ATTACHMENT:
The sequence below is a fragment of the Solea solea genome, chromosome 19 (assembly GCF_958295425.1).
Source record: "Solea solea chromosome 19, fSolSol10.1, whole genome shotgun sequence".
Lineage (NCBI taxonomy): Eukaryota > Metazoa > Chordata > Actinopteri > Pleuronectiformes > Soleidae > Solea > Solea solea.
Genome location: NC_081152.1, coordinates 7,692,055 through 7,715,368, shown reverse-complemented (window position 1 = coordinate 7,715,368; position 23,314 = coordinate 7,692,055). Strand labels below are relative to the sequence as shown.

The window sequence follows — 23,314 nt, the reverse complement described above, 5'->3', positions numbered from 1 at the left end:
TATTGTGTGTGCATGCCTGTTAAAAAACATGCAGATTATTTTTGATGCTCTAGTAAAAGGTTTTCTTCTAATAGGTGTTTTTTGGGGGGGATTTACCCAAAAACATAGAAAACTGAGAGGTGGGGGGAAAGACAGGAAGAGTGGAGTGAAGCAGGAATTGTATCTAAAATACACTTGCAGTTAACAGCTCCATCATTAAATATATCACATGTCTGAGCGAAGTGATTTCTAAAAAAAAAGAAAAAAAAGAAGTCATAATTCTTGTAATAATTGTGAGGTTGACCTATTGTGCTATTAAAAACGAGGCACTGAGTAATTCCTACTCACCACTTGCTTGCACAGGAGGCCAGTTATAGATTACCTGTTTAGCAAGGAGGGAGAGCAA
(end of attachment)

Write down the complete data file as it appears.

The sequence below is a fragment of the Solea solea genome, chromosome 19 (assembly GCF_958295425.1).
Source record: "Solea solea chromosome 19, fSolSol10.1, whole genome shotgun sequence".
Lineage (NCBI taxonomy): Eukaryota > Metazoa > Chordata > Actinopteri > Pleuronectiformes > Soleidae > Solea > Solea solea.
Genome location: NC_081152.1, coordinates 7,692,055 through 7,715,368, shown reverse-complemented (window position 1 = coordinate 7,715,368; position 23,314 = coordinate 7,692,055). Strand labels below are relative to the sequence as shown.

The window sequence follows — 23,314 nt, the reverse complement described above, 5'->3', positions numbered from 1 at the left end:
TATTGTGTGTGCATGCCTGTTAAAAAACATGCAGATTATTTTTGATGCTCTAGTAAAAGGTTTTCTTCTAATAGGTGTTTTTTGGGGGGGATTTACCCAAAAACATAGAAAACTGAGAGGTGGGGGGAAAGACAGGAAGAGTGGAGTGAAGCAGGAATTGTATCTAAAATACACTTGCAGTTAACAGCTCCATCATTAAATATATCACATGTCTGAGCGAAGTGATTTCTAAAAAAAAAGAAAAAAAAGAAGTCATAATTCTTGTAATAATTGTGAGGTTGACCTATTGTGCTATTAAAAACGAGGCACTGAGTAATTCCTACTCACCACTTGCTTGCACAGGAGGCCAGTTATAGATTACCTGTTTAGCAAGGAGGGAGAGCAA